Pope Francis is ‘quiet but alert,’ a Vatican source said on Thursday March 30, a day after the 86-year-old pontiff was hospitalised with a respiratory infection.
Doctors said the pope had contracted pneumonia, according to Italian outlet Corriere Della Sera, and added the pontiff was quiet, but alert and calm.
On Wednesday, the Vatican had said that Francis would have to stay for ‘a few days’ at Rome’s Gemelli hospital for ‘appropriate’ medical treatment.
But nursing staff ‘are very optimistic’ that, barring surprises, the pope could be discharged in time for Palm Sunday celebrations on April 2, according to Italian news agency ANSA.
Palm Sunday marks the start of a hectic week of ceremonies leading to Easter Sunday on April 9, the holiest day in the Christian calendar, marking the resurrection of Jesus Christ.
The Pope’s spokesman Matteo Bruni yesterday confirmed that the 86-year-old does not have Covid-19 but requires several days of therapy after experiencing breathing problems ‘in recent days’.
‘The tests showed a respiratory infection (Covid-19 infection excluded) that will require some days of medical therapy,’ Mr Bruni said.
‘Pope Francis is touched by the many messages received and expresses his gratitude for the closeness and prayer.’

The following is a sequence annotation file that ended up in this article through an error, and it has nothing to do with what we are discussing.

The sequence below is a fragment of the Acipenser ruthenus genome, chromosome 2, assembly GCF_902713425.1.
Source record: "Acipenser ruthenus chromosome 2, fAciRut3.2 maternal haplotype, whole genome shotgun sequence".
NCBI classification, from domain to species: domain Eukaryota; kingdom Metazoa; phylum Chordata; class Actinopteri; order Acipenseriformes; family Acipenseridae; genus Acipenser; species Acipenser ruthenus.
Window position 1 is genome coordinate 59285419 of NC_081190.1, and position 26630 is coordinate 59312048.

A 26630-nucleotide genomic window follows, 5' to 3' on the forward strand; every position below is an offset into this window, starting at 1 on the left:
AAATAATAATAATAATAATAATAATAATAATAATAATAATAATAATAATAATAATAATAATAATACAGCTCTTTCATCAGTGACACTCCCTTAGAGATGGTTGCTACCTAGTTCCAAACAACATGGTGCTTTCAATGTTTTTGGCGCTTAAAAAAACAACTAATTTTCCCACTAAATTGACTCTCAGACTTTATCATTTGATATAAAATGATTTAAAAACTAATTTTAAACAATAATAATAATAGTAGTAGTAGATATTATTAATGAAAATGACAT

Francis was seen grimacing as he was helped getting into a vehicle following his weekly general audience yesterday, and Italian media reported he was taken to hospital by ambulance.
Francis’ health has attracted increased scrutiny in the last two years, during which time he has undergone colon surgery and begun using a wheelchair or a walking stick due to chronic knee pain.
His latest hospitalisation has revived speculation over a possible resignation on health grounds, following the historic precedent of his late predecessor Benedict XVI.
Asked by Italian Swiss television RSI in an interview broadcast on March 12 what condition would lead him to quit, Francis said: ‘A tiredness that doesn’t let you see things clearly.
‘A lack of clarity, of knowing how to evaluate situations’.